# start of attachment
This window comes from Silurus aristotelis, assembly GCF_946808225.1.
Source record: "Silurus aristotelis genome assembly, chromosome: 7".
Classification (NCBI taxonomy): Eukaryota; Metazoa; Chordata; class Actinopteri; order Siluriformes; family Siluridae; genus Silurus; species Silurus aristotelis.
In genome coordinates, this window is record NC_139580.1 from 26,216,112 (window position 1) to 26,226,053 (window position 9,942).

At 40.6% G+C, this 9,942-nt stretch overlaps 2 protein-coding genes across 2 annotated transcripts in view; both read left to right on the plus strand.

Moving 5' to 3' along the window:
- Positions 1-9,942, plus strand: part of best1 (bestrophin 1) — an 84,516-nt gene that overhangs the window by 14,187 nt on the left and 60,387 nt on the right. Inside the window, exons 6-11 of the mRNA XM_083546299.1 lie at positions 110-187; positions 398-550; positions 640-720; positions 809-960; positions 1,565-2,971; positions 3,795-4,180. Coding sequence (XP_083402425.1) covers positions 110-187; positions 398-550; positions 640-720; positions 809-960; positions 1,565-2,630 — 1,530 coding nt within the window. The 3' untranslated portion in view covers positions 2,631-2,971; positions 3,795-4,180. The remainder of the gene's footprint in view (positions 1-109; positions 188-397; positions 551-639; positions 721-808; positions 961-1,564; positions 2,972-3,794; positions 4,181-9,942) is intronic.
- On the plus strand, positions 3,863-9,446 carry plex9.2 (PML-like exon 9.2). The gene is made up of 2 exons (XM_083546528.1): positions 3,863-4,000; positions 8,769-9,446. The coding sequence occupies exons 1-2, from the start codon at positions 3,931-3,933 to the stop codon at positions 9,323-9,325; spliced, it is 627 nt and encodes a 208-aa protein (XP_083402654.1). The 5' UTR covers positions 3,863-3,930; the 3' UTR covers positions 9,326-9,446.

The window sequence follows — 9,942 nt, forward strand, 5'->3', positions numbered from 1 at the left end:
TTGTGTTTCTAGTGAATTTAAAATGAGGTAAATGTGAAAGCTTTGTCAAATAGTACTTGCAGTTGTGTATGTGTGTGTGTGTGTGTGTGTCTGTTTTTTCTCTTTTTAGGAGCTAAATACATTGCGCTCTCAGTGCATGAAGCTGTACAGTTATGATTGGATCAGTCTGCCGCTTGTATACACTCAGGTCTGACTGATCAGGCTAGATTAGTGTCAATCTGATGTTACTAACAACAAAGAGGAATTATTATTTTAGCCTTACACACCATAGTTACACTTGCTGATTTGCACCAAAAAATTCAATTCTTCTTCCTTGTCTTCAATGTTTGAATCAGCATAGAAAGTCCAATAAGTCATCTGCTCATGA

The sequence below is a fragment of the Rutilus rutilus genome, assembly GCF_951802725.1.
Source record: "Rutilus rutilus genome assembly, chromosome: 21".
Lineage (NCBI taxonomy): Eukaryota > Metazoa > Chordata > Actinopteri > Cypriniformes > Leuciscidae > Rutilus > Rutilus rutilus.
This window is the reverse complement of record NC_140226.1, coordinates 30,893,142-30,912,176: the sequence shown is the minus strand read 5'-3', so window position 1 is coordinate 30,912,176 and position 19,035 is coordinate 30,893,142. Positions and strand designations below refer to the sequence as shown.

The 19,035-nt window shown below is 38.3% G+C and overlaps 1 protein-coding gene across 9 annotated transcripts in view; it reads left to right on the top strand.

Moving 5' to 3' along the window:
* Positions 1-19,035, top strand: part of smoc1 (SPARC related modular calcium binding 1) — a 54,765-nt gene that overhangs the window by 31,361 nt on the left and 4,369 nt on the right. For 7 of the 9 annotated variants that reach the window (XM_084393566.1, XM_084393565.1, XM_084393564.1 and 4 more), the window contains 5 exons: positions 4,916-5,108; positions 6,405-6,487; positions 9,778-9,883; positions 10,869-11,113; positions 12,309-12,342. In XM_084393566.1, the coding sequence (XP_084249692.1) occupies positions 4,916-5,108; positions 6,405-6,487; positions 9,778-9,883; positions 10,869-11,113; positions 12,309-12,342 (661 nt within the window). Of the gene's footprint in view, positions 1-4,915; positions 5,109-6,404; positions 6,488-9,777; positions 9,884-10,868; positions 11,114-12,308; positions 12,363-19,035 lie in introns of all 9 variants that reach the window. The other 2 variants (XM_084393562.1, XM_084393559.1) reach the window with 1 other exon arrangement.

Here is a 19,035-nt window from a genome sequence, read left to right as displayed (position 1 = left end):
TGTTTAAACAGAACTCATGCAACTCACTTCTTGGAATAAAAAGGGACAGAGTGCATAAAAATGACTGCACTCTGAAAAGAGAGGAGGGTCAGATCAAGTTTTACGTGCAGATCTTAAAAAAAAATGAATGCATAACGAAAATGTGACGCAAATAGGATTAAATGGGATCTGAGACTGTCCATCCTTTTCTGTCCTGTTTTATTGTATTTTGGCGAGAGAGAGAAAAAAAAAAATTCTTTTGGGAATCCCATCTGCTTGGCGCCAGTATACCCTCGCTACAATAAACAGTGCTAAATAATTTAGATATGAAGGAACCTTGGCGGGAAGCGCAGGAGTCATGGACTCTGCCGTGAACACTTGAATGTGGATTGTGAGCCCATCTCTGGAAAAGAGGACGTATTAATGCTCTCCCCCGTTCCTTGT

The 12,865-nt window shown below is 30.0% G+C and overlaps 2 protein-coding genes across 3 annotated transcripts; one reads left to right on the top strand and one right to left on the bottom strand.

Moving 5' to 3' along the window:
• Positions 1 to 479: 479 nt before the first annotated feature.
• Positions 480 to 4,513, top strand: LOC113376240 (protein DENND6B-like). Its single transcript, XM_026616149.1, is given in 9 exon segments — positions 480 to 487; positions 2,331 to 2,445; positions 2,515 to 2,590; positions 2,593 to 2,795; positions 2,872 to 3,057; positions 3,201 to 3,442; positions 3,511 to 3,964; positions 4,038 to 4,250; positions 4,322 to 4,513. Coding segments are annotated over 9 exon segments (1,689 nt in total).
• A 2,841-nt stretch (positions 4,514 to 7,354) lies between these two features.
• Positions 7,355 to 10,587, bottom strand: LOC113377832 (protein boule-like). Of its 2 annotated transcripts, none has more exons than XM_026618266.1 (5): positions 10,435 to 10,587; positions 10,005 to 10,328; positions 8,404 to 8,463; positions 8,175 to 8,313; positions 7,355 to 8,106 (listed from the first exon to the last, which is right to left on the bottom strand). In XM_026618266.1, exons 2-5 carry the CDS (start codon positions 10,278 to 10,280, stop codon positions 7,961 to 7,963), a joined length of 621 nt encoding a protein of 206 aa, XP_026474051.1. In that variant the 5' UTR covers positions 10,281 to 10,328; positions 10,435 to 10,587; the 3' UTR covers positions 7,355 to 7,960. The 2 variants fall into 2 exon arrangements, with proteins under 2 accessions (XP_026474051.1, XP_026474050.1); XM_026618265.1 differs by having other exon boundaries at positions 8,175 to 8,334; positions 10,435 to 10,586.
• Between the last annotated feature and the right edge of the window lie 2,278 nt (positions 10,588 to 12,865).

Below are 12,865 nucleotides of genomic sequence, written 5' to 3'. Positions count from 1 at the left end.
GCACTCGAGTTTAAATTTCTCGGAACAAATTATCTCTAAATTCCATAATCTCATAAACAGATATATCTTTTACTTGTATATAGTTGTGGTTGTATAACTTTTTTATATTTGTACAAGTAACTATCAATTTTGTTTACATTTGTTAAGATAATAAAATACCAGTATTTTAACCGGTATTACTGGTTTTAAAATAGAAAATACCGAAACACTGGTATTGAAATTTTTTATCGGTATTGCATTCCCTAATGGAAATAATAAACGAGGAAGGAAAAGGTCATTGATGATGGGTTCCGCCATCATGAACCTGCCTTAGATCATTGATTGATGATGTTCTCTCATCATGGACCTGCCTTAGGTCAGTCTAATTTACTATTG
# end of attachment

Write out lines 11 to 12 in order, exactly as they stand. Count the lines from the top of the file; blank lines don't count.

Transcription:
The sequence below is a fragment of the Rutilus rutilus genome, assembly GCF_951802725.1.
Source record: "Rutilus rutilus genome assembly, chromosome: 21".